1935 Hillerich & Bradsby Earl Averill
Known as one of the feistiest players in baseball history, Edd Roush channeled that energy into a Hall of Fame career. An old-timer was quoted in the Brooklyn Daily Eagle in 1919 saying that Roush was more like the fiery old Baltimore Orioles of the 1890’s than any other player in the National League. The observer stressed Roush’s versatility and his knack at doing the unexpected when it would help the most. John McGraw, in a similar vein, once said, “that Hoosier moves with the indifference of an alley cat.” Pat Moran claimed that “all that fellow has to do is wash his hands, adjust his cap and he’s in shape to hit. He’s the great individualist in the game.” Roush led his team, the Cincinnati Reds, to the World’s Championship in 1919.
A left-handed hitter with a lifetime average of .323 in 18 seasons, Edd Roush was the best place hitter in the National League toward the end of the Deadball Era, winning batting championships in 1917 and 1919 and finishing second in 1918. “Some batters, and good ones too, scoff at the whole theory of place hitting, calling it a myth,” he said. “They are wrong, however.”
Roush wielded a short, thick-handled bat that weighed 48 ounces, one of the heaviest ever in baseball. He snapped the bat at the ball with his arms and placed line drives to all parts of the field by shifting his feet after the ball left the pitchers hand and altering the timing of his swing. “Place hitting is in a sense glorified bunting,” he said. “I only take a half swing at the ball, and the weight of the bat rather than my swing is what drives it.”
On defense center fielder Roush combined excellent speed with an ability to turn his back on the baseball and run to the spot where it would drop to earth. Edd was considered by many to be the premier defensive outfielder of the National League during the Deadball era. He was often compared defensively with Hall of Famer Tris Speaker. (Excerpt from SABR Article by Jim Sandoval)
I originally purchased this bat in March of 2008 from a seller who acquired the bat at a thrift store auction in St. Louis in 2007.
This 35 7/8", 41.3 oz club has some key characteristics of a well used bit of Cobb lumber. Key among them, are the numerous cleat marks found scattered about the barrel. Additionally, the bat's near 42 oz weight is represented in Cobb's ordering record for 1927.
Ty Cobb's Hillerich & Bradsby C28 model is indexed at 34 1/2" and I believe the majority of his bats in the hobby are found to be that length. Certainly, at nearly 36", this particular bat is a definite deviation from the norm. In the "Complete Reference Guide to Louisville Slugger Professional Player Bats" by Vince Malta, the details of Cobb's bat orders are shared. In that chart, his entry for 1927 references "Model(s) Not Clearly Designated in Shipping Record, as they were chosen by Morrow (H&B employee Henry Morrow)." There is no length listed (listed as n/s", non specified length). Weights listed are 36, 38, 40, and 42 oz. My bat, at 35 7/8" and 41.3 oz would fit an order of unspecified length and 42 oz.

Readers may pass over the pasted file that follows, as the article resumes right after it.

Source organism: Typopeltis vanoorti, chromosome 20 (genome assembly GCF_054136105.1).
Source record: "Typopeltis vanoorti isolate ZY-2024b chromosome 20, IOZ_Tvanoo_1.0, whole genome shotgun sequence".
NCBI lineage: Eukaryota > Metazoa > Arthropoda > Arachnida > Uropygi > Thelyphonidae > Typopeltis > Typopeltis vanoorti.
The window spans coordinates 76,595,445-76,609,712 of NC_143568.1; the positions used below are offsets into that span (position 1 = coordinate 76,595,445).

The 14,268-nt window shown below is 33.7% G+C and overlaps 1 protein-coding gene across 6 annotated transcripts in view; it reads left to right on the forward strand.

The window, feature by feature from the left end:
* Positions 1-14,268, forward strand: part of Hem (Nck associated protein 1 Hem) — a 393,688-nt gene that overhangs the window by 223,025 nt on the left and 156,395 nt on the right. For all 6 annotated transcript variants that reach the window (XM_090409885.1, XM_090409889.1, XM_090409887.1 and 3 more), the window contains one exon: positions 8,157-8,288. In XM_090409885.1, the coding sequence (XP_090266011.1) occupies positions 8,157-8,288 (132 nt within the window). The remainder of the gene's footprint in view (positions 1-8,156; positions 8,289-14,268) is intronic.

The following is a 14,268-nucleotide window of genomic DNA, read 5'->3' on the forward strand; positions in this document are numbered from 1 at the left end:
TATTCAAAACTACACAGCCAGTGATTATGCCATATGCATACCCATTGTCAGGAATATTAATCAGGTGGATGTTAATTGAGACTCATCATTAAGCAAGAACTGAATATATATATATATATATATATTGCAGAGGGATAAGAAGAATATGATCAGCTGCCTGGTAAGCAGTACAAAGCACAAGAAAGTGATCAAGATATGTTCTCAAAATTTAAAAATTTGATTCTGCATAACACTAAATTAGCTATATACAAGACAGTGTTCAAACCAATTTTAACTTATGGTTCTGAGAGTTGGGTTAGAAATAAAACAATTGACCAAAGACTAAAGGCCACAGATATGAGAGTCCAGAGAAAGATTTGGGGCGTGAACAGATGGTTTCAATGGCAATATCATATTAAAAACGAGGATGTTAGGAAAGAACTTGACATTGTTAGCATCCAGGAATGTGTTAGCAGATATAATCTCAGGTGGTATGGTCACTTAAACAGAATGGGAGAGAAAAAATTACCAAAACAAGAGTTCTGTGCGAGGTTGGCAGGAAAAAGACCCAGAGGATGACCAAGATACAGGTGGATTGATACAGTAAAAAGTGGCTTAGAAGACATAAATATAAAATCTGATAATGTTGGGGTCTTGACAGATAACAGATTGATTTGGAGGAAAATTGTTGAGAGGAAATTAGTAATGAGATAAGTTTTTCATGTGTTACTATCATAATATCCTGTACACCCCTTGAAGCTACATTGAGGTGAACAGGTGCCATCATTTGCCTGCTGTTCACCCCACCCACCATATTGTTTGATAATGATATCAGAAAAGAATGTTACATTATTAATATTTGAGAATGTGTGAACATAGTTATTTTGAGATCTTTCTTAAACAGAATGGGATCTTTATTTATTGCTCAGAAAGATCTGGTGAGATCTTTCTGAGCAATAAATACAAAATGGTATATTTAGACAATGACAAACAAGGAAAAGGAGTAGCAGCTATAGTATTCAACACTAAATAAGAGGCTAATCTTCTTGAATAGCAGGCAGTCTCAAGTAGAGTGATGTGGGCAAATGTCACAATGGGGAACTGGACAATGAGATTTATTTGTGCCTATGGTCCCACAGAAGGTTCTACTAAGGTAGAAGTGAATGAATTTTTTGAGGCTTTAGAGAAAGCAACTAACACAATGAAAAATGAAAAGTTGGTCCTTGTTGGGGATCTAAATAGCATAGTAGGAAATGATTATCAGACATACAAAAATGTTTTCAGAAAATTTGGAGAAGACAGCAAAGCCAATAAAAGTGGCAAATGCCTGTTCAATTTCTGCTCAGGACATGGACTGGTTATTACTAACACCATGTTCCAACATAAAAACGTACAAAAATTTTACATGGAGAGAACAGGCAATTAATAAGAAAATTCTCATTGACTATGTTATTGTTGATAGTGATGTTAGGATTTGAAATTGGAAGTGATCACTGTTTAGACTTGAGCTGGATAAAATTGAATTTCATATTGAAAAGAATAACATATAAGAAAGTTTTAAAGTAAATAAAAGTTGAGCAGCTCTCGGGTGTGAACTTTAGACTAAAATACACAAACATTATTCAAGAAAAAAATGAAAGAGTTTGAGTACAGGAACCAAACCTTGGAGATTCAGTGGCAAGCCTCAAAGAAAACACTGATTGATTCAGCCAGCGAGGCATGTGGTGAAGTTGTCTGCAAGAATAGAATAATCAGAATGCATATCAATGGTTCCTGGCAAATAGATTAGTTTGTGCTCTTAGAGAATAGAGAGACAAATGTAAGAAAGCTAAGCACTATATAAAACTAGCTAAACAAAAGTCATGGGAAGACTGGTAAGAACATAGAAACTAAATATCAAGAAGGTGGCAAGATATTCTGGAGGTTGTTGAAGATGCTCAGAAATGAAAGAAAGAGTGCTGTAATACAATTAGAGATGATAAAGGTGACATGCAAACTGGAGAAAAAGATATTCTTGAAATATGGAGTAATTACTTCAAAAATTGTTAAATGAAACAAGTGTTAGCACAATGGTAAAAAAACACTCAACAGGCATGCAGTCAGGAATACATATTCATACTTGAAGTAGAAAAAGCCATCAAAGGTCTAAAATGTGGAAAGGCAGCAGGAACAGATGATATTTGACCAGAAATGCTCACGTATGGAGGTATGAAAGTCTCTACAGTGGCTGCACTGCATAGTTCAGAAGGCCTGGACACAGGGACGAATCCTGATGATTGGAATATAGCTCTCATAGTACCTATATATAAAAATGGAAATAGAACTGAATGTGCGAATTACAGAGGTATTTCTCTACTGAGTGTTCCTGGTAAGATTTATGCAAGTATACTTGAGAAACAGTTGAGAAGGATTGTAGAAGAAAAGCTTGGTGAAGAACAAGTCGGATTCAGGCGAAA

Additionally, the image below provides photographic proof that Cobb had access to longer bats. It just so happens that those longer bats also share this unique "Burnished Finish". The apparent difference in length as well as the unusual finish displayed by two particular bats in the photo is what makes the image a very exciting and important bit of evidence when considering the use of this bat by Tyrus Raymond Cobb.
The photo shown at left remains the single greatest piece of evidence of Cobb having used (or at least having had direct access to) a bat with this burnished finish and length longer than 34 1/2" (at least in theory). The image, taken at Yankee Stadium on April 12, 1927, shows Cobb as he carefully selects his weapon of choice before facing Yankee hurler Waite Hoyt.
The photo below highlights two bats on the ground in front of Cobb. Both of those bats have a virtually identical finish (darkened barrel, tan lower handle, no tape). For modern day bats this would be considered a very strong "style match". Unfortunately there aren't any distinguishable markings on the bats in the photo that are visible on my bat which would make it an exact "photo match".
Also noted in the photo is that the top highlighted bat has a distinct offset in placement. The knob of the 2nd bat appears to be around 2" or so to the left of the knob of the 3rd bat. However, the end of the barrel of the 2nd bat looks to be at least 4" to the left of the end of the barrel of the 3rd bat.
If the 3rd bat was shifted to the left so that the knobs of bat 2 and bat 3 lined up I would expect that the 3rd bat would still be at least 2"-3" longer. If the 2nd bat is a Cobb model presumed to be 34 1/2" in length (as indexed) then the length of the 3rd bat could easily be 35 1/2" to 36 1/2".
This photo shows very clearly that Cobb had direct access to bats with this unique burnished finish, un-taped handles, and lengths believed to be longer than his 34 1/2" index length. The bat was acquired in St. Louis, MO. The Philadelphia Athletics played against the St. Louis Browns in St. Louis in May, July, and August in 1927. It's very possible after a such a long career and many trips to St. Louis that Cobb became friendly with some of the residents there. That he may have gifted the bat to one of the locals toward the end of the 1927 season knowing his career was soon to be coming to an end would not be out of character for Cobb.